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Youth Activists Demand Politicians Reject Polluter Dollars
Youth vote activists are holding more than 50 events across the country today demanding politicians reject contributions from big polluters as part of the national Power Vote campaign. Events include rallies and voter registration drives. Power Vote, a project of the Energy Action Coalition, activates young people and students who care about climate and clean energy to vote in the 2012 elections. More than 5,000 have already signed the Power Vote pledge promising to vote for a clean energy future in this election.
“Big polluters are trying to hijack this election with record spending and by working with groups like ALEC to disenfranchise voters, but young people are fighting back,” said Maura Cowley, executive director of Energy Action Coalition. “We demand candidates lead on solutions to clean energy and climate and reject dirty money. Power Vote activists are registering and turning out record numbers of young voters to counter dirty politics with grassroots people power and demanding corporations like Duke Energy leave ALEC.”
As part of today’s day of action, students on more than 15 campuses are ramping up demands on Duke Energy to dump ALEC, a secretive front group responsible for voter suppression laws that could disenfranchise up to five million voters in 2012. Activists confronted Duke Energy with 150,000 petitions at the Democratic National Conference and now are taking their demands to campus quads and student unions across the country, generating thousands of phone calls to Duke Energy.
"Students here at University of North Carolina Wilmington are calling on Duke Energy to leave ALEC and stop funding voter suppression and attacks on climate policy,” said Megan Johnson, a campus coordinator with Greenpeace at University of North Carolina, Wilmington. “If Duke Energy is serious about climate change, leaving ALEC should be their immediate first step.”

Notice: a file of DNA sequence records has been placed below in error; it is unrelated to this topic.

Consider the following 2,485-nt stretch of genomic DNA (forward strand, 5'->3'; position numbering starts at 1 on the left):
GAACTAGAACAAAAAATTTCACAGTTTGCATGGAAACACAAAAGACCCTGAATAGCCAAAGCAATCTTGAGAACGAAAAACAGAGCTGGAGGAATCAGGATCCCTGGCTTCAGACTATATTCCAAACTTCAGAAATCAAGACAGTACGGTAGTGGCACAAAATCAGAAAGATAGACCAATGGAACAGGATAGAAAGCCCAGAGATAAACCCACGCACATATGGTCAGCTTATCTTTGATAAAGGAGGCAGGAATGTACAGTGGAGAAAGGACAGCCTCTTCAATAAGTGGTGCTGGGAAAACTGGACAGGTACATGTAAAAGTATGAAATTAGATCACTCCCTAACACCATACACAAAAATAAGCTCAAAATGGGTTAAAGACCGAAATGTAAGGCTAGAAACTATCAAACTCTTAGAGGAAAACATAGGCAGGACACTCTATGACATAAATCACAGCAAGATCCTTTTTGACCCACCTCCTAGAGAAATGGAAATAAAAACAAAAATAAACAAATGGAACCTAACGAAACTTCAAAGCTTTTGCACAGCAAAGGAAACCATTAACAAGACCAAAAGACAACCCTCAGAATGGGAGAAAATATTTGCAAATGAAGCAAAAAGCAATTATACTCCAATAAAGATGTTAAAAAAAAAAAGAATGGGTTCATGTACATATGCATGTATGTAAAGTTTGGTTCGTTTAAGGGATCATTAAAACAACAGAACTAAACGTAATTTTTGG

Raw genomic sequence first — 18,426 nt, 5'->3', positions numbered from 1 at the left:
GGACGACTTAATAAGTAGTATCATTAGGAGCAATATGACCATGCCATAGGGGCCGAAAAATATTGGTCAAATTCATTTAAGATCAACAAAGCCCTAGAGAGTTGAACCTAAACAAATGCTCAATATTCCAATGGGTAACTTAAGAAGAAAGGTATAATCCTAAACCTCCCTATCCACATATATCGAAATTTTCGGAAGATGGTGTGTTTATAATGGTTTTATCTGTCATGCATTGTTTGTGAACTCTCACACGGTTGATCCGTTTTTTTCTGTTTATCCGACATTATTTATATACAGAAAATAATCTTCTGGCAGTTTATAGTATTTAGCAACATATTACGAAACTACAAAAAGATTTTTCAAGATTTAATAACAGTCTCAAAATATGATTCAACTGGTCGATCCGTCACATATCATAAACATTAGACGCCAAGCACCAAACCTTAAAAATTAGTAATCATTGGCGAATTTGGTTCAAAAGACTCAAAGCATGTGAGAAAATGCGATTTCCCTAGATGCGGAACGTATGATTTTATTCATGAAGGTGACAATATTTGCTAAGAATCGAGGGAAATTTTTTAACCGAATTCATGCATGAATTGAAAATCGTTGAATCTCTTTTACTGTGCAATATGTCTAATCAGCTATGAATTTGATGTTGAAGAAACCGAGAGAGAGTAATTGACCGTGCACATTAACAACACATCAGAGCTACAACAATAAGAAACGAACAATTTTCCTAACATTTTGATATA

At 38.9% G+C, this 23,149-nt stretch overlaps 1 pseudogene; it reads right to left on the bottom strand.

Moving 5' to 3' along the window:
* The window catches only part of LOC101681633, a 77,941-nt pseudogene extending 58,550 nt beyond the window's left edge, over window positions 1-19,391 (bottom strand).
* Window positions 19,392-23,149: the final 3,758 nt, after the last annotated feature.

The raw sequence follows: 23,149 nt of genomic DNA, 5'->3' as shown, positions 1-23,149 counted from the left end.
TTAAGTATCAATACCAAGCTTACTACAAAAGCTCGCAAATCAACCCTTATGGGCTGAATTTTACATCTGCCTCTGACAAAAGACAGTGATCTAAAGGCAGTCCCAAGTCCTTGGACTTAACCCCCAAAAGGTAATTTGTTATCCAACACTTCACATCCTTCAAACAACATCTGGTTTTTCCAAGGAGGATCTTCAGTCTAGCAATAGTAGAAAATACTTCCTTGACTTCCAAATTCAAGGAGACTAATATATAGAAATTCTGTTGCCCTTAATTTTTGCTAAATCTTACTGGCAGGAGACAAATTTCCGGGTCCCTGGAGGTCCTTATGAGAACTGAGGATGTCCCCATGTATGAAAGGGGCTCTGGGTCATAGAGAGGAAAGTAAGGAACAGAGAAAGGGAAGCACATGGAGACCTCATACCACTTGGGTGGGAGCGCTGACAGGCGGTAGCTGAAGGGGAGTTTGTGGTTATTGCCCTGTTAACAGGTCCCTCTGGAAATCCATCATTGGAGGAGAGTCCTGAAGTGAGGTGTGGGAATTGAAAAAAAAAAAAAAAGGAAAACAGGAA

On 10 other campuses, students will launch Power Vote campaigns aimed at building a nation-wide network to take on dirty money. Students are mobilizing get-out-the-vote operations to push back and holding rallies to demand candidates stand up to Big Polluters.
This all comes on the heels of a new report from the National Wildlife Federation’s Campus Ecology program, A Student’s Guide to How Corporate Oil, Gas and Coal Money Influences U.S. Energy Policy, which outlines multiple ways that oil, gas and coal companies influence U.S. energy policy and decision-making. It details how the industry bankrolls campaigns of incumbents in Congress with key energy and environment committee assignments as well as other candidates and provides action steps student can take to support climate and clean energy solutions.
“Oil, gas and coal companies want to make the odds seem too overwhelming for the rest of us to affect change in the fight to combat climate change,” said National Wildlife Federation president and CEO Larry Schweiger in unveiling the report. “Young voters across the country can overcome the money of big energy companies by getting involved and fighting for a cleaner energy future. Voters get the last word, and politicians know that young voters hold the keys to their political future.”
Visit EcoWatch’s ENERGY page for more related news on this topic.
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